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Memories of My Father Watching TV
By Curtis White
Dalkey Archive Press; 157 pages; $12.50



Curtis White undercovers social truths by the light of the television set

By Harvey Pekar

CURRENTLY THERE'S NO support for innovative fiction writers. Nevertheless, San Lorenzo native Curtis White, who now teaches at Northern Illinois University, displays plenty of literary daring in his new book, Memories of My Father Watching TV, expressing both the horror and the amusement that American culture inspires in him. He has set up the chapters of Memories as very funny parodies of '50s and '60s TV shows like Bonanza, Sea Hunt, Combat and Highway Patrol. In "Bonanza, the Wild Father," a takeoff on a primordial force-of-nature man, the father tells us how he got where he is: "Well, it's all in the diet: canned-beef tamales, Dinty Moore beef stew, sardines in mustard sauce, potted meat, lots and lots of nondairy cheese products like Velveeta and Cheese Whiz (eat the Cheese Whiz straight from the aerosol container); SPAM (don't cook it)."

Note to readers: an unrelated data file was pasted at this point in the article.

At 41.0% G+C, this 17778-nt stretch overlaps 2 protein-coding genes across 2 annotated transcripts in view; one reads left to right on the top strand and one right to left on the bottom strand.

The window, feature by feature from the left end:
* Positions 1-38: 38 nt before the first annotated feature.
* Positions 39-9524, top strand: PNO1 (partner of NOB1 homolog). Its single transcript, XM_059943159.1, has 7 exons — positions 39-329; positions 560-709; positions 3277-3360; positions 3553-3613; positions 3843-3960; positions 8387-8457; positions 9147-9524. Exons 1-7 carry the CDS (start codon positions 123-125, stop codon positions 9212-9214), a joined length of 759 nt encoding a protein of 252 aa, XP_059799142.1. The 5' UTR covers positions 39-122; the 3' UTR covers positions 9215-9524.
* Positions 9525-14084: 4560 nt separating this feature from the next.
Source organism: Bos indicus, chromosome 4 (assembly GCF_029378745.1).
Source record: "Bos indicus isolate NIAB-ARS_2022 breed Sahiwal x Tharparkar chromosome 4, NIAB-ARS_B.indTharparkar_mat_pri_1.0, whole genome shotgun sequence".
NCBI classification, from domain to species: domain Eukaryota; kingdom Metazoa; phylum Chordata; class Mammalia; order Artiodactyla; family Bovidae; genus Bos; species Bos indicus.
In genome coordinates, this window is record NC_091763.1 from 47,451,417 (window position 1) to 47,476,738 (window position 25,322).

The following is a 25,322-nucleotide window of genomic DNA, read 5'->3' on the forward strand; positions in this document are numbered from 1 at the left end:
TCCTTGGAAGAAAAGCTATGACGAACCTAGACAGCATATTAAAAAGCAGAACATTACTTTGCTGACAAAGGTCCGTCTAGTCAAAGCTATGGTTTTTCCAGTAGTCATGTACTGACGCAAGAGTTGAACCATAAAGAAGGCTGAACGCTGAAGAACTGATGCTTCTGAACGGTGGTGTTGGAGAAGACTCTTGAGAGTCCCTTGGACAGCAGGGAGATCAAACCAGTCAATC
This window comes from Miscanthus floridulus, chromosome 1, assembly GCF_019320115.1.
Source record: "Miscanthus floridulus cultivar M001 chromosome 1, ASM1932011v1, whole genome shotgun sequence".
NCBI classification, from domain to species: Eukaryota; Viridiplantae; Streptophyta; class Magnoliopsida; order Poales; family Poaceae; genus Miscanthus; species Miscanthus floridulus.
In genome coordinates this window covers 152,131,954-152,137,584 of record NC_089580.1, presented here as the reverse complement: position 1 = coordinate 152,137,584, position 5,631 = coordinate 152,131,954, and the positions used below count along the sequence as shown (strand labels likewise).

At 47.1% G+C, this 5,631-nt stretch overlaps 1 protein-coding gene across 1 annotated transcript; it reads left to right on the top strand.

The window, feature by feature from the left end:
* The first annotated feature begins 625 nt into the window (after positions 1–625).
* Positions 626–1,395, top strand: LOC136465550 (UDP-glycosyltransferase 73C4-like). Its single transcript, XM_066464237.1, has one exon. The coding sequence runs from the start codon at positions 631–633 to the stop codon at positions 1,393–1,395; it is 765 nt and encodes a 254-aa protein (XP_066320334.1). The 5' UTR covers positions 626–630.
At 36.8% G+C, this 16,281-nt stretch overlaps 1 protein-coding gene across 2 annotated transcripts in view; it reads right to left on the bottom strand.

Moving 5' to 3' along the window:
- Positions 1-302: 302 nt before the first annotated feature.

White's scathing indictment of American capitalism has a hallucinatory quality, and it's absurdist in the tradition of William Burroughs, Joseph Heller and Terry Southern. Although he ridicules a few specific products and companies, he also employs a subtler strategy. By using humor to point out the mind-numbing potential of television, he hopes to lessen its effectiveness. His art lies in creating an alternative to the prevailing lockstep of TV dramas. He's sorely needed now, when the left is so cowed.


Curtis White appears Oct. 21 at 8pm for a booksigning at Printers Inc. in Palo Alto.

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From the October 1-7, 1998 issue of Metro.

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